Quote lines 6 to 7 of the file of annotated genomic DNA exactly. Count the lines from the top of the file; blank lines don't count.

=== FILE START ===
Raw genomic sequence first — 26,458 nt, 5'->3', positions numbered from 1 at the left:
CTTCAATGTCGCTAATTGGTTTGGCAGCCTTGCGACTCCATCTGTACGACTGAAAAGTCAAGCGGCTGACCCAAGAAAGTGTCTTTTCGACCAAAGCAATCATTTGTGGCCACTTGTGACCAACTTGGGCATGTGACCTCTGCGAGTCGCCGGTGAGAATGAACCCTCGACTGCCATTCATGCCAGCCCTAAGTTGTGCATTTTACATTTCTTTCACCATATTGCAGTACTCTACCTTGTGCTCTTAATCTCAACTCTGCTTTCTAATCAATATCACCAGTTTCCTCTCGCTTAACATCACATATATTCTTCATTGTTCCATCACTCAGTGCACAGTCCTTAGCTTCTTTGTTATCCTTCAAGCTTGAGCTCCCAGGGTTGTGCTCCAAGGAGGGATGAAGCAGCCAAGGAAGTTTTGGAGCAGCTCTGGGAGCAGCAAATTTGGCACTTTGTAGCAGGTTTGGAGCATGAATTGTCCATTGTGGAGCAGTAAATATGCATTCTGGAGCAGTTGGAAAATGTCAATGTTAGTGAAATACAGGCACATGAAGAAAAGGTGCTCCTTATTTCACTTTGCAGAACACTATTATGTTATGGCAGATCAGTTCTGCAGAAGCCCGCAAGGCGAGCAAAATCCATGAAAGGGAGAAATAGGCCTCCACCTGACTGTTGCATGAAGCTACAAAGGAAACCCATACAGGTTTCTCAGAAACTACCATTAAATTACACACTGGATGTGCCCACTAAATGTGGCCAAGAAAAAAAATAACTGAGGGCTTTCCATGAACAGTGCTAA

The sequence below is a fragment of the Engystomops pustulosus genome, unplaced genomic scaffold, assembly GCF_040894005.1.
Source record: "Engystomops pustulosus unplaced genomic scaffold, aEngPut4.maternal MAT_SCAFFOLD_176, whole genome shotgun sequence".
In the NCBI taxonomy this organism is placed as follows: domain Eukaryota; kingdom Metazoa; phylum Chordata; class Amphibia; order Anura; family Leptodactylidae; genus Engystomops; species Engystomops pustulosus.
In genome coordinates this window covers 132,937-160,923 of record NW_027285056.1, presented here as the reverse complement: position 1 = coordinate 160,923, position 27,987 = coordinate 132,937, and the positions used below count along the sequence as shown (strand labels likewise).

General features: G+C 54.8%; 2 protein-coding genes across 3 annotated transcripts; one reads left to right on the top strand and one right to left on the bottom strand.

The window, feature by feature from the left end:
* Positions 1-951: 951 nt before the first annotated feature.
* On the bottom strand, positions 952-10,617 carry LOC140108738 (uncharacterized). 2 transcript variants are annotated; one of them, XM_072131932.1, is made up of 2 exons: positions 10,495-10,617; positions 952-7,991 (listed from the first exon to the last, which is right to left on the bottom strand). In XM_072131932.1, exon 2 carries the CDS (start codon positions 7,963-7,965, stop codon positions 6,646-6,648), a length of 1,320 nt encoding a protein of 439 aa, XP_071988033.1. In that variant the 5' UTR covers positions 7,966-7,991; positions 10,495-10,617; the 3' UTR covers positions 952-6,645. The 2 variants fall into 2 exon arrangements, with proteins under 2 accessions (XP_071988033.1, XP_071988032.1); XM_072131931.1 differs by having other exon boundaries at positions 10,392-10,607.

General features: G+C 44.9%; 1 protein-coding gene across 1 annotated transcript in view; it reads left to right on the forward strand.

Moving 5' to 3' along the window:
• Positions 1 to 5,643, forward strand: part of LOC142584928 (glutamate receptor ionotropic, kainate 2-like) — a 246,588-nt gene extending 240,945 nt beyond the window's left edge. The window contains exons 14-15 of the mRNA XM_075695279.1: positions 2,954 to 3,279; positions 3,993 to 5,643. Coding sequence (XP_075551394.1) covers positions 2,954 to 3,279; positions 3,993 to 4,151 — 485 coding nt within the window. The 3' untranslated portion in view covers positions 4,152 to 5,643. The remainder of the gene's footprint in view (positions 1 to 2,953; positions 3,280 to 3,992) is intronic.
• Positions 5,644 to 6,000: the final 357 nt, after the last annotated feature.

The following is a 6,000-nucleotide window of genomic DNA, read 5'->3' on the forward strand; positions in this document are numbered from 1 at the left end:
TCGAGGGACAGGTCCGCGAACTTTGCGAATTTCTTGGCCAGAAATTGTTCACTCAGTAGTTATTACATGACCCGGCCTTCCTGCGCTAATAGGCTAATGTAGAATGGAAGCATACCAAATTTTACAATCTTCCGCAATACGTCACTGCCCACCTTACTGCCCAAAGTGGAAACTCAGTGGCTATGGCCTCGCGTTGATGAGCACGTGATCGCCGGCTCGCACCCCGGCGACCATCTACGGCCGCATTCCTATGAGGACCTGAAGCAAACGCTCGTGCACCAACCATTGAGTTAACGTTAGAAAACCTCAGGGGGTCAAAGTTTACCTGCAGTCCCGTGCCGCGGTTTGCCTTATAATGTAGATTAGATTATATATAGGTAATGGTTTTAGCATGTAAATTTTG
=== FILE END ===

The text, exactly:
In genome coordinates this window covers 132,937-160,923 of record NW_027285056.1, presented here as the reverse complement: position 1 = coordinate 160,923, position 27,987 = coordinate 132,937, and the positions used below count along the sequence as shown (strand labels likewise).

General features: G+C 54.8%; 2 protein-coding genes across 3 annotated transcripts; one reads left to right on the top strand and one right to left on the bottom strand.